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Has anyone out there tried to tour across the US. If so, any tips for doing it. Seems to be many next adventure and I’m trying to get all the tips possible.
 

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In 2011 I rode a 2006 Kawasaki Ninja 650 from Vancouver, Washington to Roanoke Virginia and back. Total was about 8,000 miles. The bike is not normally considered a touring bike, but with a taller aftermarket windscreen, heated grips, and Givi V35 hard cases I made it work while still having relatively light weight and good handling. I was 70 years old at the time and it was one of my "bucket list" items.

My advice is to stay off the freeways and look for curvy, interesting routes that may make the distance and time longer, but more fun and less tiring. Good rain gear is a must, and you should be prepared for a wide range of temps. I started out in mid September and it was hot, but I got home in mid October and the mornings on some days were near freezing. I would avoid mid summer months as extreme heat is tough day after day. Spring is more likely to bring rain and volatile weather.

The most difficult part of the ride was crossing eastern Colorado and Kansas. The wind was blowing like mad from my left front, and every passing cattle truck made a blast of wake that actually ripped my jacket zipper apart. I came back further south through Arkansas, Texas and New Mexico and it was a better route.

I started a blog for the ride. I can't post the link because I don't have enough posts yet, but if you look up "thegoodroads.blogspot.com", you should be able to find it. Go to the 2011 posts.
 

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Discussion Starter #3
In 2011 I rode a 2006 Kawasaki Ninja 650 from Vancouver, Washington to Roanoke Virginia and back. Total was about 8,000 miles. The bike is not normally considered a touring bike, but with a taller aftermarket windscreen, heated grips, and Givi V35 hard cases I made it work while still having relatively light weight and good handling. I was 70 years old at the time and it was one of my "bucket list" items.

My advice is to stay off the freeways and look for curvy, interesting routes that may make the distance and time longer, but more fun and less tiring. Good rain gear is a must, and you should be prepared for a wide range of temps. I started out in mid September and it was hot, but I got home in mid October and the mornings on some days were near freezing. I would avoid mid summer months as extreme heat is tough day after day. Spring is more likely to bring rain and volatile weather.

The most difficult part of the ride was crossing eastern Colorado and Kansas. The wind was blowing like mad from my left front, and every passing cattle truck made a blast of wake that actually ripped my jacket zipper apart. I came back further south through Arkansas, Texas and New Mexico and it was a better route.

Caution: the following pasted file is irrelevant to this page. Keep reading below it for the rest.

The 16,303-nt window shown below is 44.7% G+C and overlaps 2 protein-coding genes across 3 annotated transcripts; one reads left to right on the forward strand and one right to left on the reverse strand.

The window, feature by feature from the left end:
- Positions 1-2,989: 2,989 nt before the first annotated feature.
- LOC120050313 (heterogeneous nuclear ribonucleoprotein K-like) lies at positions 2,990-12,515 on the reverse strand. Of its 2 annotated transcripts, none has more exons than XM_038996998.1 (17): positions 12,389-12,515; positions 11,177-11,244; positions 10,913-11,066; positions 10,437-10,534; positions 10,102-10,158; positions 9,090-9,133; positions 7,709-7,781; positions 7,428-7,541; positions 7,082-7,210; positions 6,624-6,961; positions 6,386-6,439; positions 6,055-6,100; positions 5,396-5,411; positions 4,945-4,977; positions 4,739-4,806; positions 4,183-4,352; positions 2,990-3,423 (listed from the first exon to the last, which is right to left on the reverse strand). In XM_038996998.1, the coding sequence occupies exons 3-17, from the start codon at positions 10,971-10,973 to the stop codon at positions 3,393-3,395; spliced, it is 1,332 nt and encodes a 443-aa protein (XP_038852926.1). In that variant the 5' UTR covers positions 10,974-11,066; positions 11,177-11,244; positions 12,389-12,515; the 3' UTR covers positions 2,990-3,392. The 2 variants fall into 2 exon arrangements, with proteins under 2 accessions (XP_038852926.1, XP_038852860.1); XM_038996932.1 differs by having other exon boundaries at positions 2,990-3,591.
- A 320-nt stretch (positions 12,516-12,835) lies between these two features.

I started a blog for the ride. I can't post the link because I don't have enough posts yet, but if you look up "thegoodroads.blogspot.com", you should be able to find it. Go to the 2011 posts.
Wow ! Much respect to you that sounds awesome. Thank you for the tips.
 

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I didn't do the whole cross country trip but twice in the last 2 years I rode from the East coast to Wyoming. We could have easily finished the trip to the west coast but decided to stay and play for a week in the Black Hills, I love it there.
Get used to wind crossing the plains, you will encounter it. One day was so windy my tires were literally worn on one side from 12 hours with a constant lean.

Gas stops are farther apart out west, plan ahead and make sure there is a town within your range.

Keep an eye on the weather, in the mountains especially it changes quickly, I rode through wind, rain, a dust storm, and a hail storm, all on the same day in Rapid City South Dakota area.

I like riding interstates so my advice is opposite of the previous posters, we usually ride the big distances on the highway and then find roads to play on and things to do at our planned stops, which might be just for the night or a whole day if there are things we want to visit.

I typically ride 400-800 miles a day when trying to cover ground, this makes for a decent length day and still time to eat a decent dinner and relax in the hot tub before it's time to sleep, and eat a nice breakfast in the morning before setting out. If I'm trying to really get somewhere I can do much longer days but it's hard to do 2 really long days in a row.
Dress appropriately for the weather and carry water, drink plenty, drink at every stop.

Watch for animals, especially after dark, in some areas they can be a lot of trouble. My own area is the worst in the country for deer strikes so I'm used to them, but still, be careful.

I don't like to camp on long bike trips, I love camping normally but after 800 miles in the heat or cold I like to have a soft, air conditioned bed waiting for me after I finish soaking in the hot tub.. OK I'm spoiled :)
 

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No.
But I have been to Southern CA in 57 Chev panel van, that wondered all over the highway, and ran the bearings on the way.

UK
 

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Some type of tire repair kit. If my bike had spokes, I'd just carry a new tube. That way you don't have to stop at every gas station along the interstate to air up a poor patch job. Experience is a great teacher, just not when it's doing it.
 
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